I was catching up on my backlog of On Being podcasts and came across a fascinating discussion with writer Alain de Botton. de Botton is an atheist, but provided a description of the idea of love of fellow citizen (in my words, “neighbor”) that was insightful to me.
MR. DE BOTTON: …I think you’re onto something huge and rather counterintuitive because we associate the word “love” with private life. We don’t associate it with life in the republic, with civil society.
But I think that a functioning society requires two things that, again, just don’t sound very normal, but they require love and politeness. And by “love” I mean a capacity to enter imaginatively into the minds of people with whom you don’t immediately agree, and to look for the more charitable explanations for behavior which doesn’t appeal to you and which could seem plain wrong, not just to chuck them immediately in prison or to hold them up in front of a law court but to…
MS. TIPPETT: Or just tell them how stupid they are, right?
MR. DE BOTTON: Right. Exactly. We’re permanently — all sides are attempting to show how stupid every other side is. And the other thing, of course, is politeness, which is an attempt not necessarily to say everything, to understand that there is a role for private feelings, which if they were to emerge, would do damage to everyone concerned. But we’ve got this culture of kind of self-disclosure. And as I say, it spills out into politics as well. The same dynamic goes on of, like, “If I’m not telling you exactly what I think, then I may develop a twitch or an illness from not expunging my feelings.” To which I would say, “No, you’re not. You’re preserving the peace and the good nature of the republic, and it’s absolutely what you should be doing.”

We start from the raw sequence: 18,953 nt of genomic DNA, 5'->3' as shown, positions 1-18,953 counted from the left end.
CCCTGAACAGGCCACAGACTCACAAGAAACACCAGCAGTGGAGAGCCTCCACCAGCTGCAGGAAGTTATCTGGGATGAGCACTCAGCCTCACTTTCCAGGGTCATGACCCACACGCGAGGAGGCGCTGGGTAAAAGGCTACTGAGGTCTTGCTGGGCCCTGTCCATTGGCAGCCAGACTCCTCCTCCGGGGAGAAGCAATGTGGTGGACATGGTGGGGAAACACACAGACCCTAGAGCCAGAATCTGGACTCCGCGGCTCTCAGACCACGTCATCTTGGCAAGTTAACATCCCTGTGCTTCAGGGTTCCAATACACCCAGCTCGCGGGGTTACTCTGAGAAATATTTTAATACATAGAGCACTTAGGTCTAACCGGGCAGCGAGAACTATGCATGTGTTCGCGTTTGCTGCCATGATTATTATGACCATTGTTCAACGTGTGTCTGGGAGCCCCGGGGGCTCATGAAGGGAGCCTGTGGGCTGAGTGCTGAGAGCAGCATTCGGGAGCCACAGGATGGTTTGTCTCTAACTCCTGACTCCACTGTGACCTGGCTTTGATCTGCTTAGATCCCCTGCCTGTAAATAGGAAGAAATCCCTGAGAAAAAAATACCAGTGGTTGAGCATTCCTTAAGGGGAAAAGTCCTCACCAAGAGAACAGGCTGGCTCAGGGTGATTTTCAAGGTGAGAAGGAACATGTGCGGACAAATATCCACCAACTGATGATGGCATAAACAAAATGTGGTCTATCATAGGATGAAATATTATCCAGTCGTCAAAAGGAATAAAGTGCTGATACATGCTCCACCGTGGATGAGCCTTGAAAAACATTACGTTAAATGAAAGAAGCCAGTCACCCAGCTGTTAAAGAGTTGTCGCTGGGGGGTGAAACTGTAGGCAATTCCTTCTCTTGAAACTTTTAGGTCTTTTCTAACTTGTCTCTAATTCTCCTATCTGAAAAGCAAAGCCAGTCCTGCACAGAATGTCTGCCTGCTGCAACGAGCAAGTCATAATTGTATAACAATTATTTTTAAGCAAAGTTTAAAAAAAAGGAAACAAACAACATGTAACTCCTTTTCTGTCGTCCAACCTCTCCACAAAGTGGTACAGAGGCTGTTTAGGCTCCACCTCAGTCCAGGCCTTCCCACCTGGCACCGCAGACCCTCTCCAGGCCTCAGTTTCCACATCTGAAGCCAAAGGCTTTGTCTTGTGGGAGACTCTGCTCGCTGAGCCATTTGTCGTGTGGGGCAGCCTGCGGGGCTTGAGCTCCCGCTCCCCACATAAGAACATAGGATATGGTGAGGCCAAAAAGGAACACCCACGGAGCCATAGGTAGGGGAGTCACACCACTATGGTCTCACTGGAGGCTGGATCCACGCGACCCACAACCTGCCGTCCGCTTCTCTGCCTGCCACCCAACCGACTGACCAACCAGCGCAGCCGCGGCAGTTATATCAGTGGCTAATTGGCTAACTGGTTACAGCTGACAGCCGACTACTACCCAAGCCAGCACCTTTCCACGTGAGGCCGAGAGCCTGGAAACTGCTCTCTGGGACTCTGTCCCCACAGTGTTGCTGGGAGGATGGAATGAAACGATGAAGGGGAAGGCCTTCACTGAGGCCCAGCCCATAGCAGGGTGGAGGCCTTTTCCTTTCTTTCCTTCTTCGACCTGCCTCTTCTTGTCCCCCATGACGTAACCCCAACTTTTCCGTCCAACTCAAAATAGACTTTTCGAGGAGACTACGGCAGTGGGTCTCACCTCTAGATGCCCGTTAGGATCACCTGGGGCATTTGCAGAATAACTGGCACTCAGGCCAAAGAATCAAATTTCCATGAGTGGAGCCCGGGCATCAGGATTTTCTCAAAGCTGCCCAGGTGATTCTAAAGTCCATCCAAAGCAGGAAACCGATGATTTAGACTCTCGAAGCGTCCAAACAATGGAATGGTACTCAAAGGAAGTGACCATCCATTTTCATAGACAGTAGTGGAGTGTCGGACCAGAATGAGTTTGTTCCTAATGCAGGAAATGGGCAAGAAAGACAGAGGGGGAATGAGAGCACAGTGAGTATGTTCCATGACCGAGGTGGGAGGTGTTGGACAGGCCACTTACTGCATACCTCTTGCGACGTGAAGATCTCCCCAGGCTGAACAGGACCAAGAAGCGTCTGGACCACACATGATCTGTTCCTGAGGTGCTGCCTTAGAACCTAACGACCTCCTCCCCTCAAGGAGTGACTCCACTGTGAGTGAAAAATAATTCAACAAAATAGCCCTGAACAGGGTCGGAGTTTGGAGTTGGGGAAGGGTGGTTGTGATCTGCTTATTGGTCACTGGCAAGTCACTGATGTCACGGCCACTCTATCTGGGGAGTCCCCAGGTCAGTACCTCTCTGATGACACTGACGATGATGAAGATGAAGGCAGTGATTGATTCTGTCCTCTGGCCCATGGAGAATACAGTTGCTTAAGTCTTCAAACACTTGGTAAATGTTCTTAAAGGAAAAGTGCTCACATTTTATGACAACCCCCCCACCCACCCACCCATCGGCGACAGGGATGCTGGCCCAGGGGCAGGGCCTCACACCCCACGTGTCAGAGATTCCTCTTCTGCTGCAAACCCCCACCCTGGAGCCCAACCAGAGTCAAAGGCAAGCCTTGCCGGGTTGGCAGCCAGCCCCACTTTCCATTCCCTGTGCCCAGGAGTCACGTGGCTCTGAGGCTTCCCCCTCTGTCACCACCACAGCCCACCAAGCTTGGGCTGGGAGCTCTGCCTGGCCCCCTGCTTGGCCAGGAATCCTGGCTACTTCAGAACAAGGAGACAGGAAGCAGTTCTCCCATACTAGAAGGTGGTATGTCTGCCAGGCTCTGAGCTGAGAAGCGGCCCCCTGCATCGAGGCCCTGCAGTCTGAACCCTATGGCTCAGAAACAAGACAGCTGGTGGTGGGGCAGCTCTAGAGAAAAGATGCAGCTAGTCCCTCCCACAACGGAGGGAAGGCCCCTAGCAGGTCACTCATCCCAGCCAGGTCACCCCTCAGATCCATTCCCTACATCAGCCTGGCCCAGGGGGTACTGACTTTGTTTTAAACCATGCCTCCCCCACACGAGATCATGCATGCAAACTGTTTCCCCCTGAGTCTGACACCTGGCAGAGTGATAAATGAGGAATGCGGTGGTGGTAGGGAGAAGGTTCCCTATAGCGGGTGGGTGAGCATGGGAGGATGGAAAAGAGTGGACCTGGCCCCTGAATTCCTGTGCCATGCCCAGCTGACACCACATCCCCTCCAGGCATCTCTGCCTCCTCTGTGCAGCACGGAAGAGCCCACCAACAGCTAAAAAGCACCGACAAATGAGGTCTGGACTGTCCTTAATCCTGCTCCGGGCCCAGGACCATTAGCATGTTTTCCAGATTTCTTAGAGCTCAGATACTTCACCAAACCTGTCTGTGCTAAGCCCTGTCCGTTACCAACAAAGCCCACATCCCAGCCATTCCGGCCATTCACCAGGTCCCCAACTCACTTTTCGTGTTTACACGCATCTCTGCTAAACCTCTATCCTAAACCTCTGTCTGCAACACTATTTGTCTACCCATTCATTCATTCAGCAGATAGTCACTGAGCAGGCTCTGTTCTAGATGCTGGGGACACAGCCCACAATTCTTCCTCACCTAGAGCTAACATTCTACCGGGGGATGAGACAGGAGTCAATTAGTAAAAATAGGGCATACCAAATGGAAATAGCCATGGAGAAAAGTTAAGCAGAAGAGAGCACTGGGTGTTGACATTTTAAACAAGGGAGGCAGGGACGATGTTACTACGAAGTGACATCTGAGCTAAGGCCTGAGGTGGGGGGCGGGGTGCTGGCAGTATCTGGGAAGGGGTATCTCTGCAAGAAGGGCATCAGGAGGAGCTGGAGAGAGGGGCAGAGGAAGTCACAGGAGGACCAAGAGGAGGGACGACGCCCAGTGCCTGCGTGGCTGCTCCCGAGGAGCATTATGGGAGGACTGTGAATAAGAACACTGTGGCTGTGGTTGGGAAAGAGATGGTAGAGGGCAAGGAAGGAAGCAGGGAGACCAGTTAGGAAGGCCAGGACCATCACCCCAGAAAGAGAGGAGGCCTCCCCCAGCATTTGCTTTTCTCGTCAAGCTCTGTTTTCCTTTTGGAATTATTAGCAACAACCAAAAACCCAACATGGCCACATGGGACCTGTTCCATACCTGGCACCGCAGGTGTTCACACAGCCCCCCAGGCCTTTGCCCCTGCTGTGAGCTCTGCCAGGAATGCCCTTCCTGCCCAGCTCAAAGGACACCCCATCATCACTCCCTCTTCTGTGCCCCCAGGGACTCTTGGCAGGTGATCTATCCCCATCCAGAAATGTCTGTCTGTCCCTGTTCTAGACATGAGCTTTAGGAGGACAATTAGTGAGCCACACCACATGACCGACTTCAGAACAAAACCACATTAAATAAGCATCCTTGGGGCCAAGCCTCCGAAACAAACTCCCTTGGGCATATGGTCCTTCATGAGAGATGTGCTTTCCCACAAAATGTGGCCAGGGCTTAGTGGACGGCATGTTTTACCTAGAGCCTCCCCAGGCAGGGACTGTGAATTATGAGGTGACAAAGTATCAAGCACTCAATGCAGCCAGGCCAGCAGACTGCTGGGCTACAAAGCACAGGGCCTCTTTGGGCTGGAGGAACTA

I really like this definition of love of neighbor that way – to work to understand them by giving them the benefit of the doubt, to look for the most charitable explanation for their position. We as Christians could take that idea to heart.